Learning to Use a Text Editor: Some Learner Characteristics That Predict Success

Louis M. Gomez, Dennis E. Egan, Cheryl Bowers

Research output: Contribution to journalArticlepeer-review

69 Scopus citations


Why do some people have much more difficulty than others in learning a computer-based skill? To answer this question, we observed first-time users of computers as they learned to use a computer text editor. In two experiments, older people had more trouble than younger people and those who scored low on a standard test of spatial memory had greater difficulty than high scorers. These correlations were stable over several hours of practice and did not vary as a function of the type of terminal used or specific editing problems attempted. Correlations involving age and spatial memory could not be explained by other characteristics such as amount of education, reasoning ability, or associative memory ability. Results like these that relate learning difficulty to specific characteristics of people ultimately may suggest ways to change computer interface design or training to accommodate a wider range of users.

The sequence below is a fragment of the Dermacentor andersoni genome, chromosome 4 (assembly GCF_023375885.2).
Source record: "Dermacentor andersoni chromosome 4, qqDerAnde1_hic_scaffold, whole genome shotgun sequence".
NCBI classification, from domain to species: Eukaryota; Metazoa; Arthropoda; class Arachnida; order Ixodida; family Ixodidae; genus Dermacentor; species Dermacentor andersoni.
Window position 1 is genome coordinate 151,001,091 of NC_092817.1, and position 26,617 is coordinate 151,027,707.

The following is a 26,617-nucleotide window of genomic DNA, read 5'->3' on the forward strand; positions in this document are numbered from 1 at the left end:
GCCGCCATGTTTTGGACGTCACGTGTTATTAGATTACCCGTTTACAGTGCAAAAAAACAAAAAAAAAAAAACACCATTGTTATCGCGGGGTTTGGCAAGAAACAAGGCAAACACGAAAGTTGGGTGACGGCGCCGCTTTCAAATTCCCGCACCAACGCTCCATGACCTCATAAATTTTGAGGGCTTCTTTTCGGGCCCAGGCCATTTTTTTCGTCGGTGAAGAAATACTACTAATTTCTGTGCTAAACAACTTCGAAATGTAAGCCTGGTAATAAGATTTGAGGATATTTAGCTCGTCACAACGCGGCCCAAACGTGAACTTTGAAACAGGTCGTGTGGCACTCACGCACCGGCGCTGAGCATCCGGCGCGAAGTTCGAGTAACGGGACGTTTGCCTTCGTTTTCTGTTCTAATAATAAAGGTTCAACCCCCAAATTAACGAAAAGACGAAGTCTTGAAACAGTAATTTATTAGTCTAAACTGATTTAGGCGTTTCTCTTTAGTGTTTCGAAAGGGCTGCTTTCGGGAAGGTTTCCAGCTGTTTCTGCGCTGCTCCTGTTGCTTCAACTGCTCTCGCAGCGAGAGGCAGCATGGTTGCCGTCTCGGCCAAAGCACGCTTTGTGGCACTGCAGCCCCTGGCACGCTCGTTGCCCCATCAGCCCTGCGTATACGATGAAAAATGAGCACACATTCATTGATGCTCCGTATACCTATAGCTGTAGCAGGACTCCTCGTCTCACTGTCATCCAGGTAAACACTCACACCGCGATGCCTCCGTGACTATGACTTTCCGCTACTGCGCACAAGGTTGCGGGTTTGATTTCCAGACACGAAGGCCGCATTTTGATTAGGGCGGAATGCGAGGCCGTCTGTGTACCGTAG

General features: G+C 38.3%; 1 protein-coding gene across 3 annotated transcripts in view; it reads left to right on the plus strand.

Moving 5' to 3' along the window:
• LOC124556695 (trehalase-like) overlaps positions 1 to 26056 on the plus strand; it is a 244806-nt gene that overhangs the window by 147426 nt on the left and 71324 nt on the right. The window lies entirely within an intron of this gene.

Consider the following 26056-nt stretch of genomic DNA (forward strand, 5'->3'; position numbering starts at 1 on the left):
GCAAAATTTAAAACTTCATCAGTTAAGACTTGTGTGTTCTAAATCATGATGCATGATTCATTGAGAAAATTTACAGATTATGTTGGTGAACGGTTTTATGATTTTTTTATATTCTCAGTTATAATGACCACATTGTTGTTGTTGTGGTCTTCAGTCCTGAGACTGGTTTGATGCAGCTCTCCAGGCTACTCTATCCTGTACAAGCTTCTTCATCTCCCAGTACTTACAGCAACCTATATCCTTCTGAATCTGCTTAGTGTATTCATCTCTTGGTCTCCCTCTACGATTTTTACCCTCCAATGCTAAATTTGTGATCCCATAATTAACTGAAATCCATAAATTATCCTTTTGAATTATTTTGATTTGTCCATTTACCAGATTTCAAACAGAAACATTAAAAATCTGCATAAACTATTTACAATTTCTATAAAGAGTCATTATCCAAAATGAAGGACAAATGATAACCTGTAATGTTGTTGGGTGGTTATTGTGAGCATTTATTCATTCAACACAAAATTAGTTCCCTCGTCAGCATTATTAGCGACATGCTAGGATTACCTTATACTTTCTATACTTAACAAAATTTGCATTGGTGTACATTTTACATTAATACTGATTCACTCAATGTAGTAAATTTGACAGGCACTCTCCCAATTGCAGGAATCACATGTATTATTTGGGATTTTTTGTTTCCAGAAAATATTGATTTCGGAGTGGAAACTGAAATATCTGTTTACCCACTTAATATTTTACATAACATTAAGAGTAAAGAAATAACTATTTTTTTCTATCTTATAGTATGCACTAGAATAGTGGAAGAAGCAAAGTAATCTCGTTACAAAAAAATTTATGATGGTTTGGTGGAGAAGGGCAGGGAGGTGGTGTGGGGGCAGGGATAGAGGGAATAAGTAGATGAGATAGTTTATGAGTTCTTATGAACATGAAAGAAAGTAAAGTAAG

Original languageEnglish (US)
Pages (from-to)1-23
Number of pages23
JournalHuman-Computer Interaction
Issue number1
StatePublished - Mar 1986
Externally publishedYes

All Science Journal Classification (ASJC) codes

  • Applied Psychology
  • Human-Computer Interaction


Dive into the research topics of 'Learning to Use a Text Editor: Some Learner Characteristics That Predict Success'. Together they form a unique fingerprint.

Cite this